During research in Moscow an extraordinary discovery has been made. Six little papiers possibly disclose the identity of several Soviet soldiers who 78 years ago were murdered in Amersfoort.
The Soviet Military Cemetery Foundation as well as Kamp Amersfoort have both expressed their joy at this breakthrough.
“A golden discovery”, says researcher Remco Reiding. ‘I have been looking for clues like that for over twenty years. Hopefully we can now give some of these soldiers a name and a face.”
Kamp Amersfoort is also pleased with the discovery. “Hopefully this information leads to solving the puzzle”, says Willemien Meershoek. “To us it is also an important group of prisoners. In our new museum we will of course pay attention to this category.”
The documents consist of six papers in Russian handwriting. They are part of the personal possessions that the Soviet soldiers had on them when they arrived in Amersfoort. The original objects were handed over to the Soviet authorities in 1946. It was unknown what happened to them.
“During earlier requests for information by me in the nineties these documents did not surface”, says Reiding. “But a new search through the Russian files this spring revealed that the State Archives in Moscow did have info about this special group of soldiers.”
The inventory did not immediately make Reiding’s heart beat faster. “But when we persuaded a staff member to pull the files and take a look at their contents it became clear that they might contain very important, hitherto unknown information.”
Today it became apparent that it concerns six papers with addresses of soldiers or next of kin of the soldiers. “A revelation”, according to Reiding.
After 22 years of research Reiding already possessed six names. “But we were dealing with corrupted surnames or just first names, insufficient for identifying the soldiers.” This spring another name was added after finding a tobacco tin at the nearby police academy.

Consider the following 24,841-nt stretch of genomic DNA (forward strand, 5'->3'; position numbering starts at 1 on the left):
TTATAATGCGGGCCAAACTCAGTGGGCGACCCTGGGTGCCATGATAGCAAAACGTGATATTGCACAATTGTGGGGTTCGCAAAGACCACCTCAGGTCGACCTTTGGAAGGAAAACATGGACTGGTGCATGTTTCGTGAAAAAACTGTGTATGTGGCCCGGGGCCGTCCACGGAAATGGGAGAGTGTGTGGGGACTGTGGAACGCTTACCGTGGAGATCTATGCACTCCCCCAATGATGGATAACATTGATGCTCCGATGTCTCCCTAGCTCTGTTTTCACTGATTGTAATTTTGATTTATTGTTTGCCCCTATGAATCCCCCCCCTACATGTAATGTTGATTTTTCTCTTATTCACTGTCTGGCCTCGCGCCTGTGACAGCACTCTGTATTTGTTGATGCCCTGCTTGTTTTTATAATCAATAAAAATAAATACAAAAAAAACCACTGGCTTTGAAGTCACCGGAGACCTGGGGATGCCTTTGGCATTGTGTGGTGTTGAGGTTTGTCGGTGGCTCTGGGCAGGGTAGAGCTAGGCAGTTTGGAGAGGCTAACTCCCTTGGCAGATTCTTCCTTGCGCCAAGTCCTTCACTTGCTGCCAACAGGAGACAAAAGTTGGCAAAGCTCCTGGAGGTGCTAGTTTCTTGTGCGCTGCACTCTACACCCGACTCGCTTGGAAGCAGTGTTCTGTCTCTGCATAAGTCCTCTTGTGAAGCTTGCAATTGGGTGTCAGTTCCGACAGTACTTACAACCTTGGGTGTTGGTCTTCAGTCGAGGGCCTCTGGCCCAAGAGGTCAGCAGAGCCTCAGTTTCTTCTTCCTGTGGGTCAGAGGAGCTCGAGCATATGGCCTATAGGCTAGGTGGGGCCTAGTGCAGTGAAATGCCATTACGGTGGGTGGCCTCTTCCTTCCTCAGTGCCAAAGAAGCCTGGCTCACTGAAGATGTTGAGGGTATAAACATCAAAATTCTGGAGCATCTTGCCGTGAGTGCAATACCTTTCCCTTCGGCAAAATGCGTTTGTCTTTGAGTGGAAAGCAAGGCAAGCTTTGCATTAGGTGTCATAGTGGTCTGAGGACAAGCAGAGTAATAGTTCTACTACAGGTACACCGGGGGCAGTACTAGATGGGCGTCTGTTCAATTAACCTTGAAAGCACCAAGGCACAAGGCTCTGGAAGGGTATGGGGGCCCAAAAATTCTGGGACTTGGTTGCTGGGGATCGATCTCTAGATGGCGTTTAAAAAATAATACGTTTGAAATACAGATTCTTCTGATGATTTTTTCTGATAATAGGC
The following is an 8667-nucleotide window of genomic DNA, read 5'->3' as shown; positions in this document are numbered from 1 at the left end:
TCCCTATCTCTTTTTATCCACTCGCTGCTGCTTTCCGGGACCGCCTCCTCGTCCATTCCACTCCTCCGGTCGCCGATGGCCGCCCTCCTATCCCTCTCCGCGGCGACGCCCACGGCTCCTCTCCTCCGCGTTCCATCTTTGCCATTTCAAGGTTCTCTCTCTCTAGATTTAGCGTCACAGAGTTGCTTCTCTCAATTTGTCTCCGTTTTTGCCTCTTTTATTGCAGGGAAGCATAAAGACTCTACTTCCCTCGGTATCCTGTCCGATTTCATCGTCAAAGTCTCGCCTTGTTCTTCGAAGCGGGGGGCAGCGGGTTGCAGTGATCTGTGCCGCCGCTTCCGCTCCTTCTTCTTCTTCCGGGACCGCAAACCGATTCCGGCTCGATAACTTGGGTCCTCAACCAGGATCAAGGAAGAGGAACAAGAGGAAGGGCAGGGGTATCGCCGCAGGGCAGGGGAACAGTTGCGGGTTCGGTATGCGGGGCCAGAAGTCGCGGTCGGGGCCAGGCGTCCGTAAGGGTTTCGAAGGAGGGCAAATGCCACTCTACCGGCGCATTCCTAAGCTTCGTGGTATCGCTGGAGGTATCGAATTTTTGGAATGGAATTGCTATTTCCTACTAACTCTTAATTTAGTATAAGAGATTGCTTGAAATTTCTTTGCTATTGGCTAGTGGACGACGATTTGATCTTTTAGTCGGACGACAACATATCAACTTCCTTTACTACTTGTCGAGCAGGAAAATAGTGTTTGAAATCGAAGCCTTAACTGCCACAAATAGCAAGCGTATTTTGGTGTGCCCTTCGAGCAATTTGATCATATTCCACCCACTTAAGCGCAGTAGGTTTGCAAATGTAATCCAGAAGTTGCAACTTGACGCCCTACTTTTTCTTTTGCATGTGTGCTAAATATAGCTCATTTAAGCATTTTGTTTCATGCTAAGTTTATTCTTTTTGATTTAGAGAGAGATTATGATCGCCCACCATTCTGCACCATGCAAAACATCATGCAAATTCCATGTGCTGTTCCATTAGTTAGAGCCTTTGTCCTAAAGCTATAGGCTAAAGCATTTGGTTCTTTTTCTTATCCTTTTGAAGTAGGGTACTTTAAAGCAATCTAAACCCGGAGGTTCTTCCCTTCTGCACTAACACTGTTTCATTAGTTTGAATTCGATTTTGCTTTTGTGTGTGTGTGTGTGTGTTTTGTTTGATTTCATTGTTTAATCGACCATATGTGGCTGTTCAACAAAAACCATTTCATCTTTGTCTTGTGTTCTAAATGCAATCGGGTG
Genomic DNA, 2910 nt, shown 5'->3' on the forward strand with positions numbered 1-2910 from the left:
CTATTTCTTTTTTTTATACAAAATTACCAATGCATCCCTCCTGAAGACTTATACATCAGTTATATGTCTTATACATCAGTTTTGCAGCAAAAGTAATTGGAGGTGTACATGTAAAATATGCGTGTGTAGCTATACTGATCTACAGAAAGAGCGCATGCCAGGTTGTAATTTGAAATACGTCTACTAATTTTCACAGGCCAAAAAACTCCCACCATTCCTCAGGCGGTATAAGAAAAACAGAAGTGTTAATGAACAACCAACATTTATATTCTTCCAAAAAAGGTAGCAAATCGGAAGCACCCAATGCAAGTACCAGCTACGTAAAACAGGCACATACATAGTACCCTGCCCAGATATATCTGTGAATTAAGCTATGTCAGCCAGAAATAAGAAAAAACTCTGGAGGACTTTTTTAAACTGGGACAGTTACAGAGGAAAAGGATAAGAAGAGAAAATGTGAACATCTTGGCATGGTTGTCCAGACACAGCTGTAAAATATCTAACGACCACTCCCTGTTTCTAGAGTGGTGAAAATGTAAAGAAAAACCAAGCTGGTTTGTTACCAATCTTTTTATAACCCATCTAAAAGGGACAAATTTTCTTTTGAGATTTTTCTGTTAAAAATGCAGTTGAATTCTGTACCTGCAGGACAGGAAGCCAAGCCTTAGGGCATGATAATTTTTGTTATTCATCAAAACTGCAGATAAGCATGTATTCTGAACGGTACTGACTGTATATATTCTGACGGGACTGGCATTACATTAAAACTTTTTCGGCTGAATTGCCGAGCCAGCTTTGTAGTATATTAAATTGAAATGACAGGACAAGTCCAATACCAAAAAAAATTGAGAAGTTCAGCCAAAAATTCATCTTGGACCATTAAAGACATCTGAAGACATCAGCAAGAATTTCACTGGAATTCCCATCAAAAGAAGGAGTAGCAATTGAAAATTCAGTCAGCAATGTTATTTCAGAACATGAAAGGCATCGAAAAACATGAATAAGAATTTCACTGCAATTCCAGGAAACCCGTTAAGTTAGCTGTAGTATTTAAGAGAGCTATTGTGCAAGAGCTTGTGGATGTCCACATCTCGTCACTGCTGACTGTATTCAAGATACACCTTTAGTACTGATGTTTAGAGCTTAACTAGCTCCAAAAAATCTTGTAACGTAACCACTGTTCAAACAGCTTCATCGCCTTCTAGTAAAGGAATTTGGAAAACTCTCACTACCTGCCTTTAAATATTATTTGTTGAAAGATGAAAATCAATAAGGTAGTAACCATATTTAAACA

In the coming weeks Reiding and a group of Russian researchers are going to apply themselves to deciphering and analysing the scraps of information. “Hopefully that will help us establish the identity of some of these soldiers after eighty years “, says Reiding.
The Soviet soldiers arrived at the cattle ramp of Amersfoort railway station on 27 September 1941. They had been captured at the Eastern front and been transferred across Europe not long after the German invasion. Most of them probably hailed from Soviet republics in Central Asia, such as Uzbekistan and Kazakhstan.
The soldiers were dressed in rags and after the long train journey they looked desolate, tired and famished. The sight of these sub humans was meant to convince the Dutch people that they should join the Germans in the war against the Soviet Union.
During their stay in Kamp Amersfoort the Russians, as they were called, were treated brutally. Camp doctor Van Nieuwenhuijsen, before the war a respected surgeon and member of the city council, had two skulls boiled and placed on his desk as interesting study objects. Another time he deliberately pulled the wrong tooth – without local anaesthetic – when a ‘Russian’ with tooth ache sought his help.
Within half a year a lot of them died of starvation, illness and abuse. The remaining 77 were shot on 9 April 1942. It would turn out to be the second largest mass execution in The Netherlands. The card index with their names was likely destroyed by the camp guards in 1945.
After the war 101 bodies were reburied at the Soviet Military Cemetery. Slowly but surely they passed into oblivion. Their names were never revealed.
In the past twenty years Reiding managed to track down the identity of 250 other war victims who lie buried at the Soviet Military Cemetery. Of 219 of these soldiers the Amersfoort researcher also traced and informed the relatives.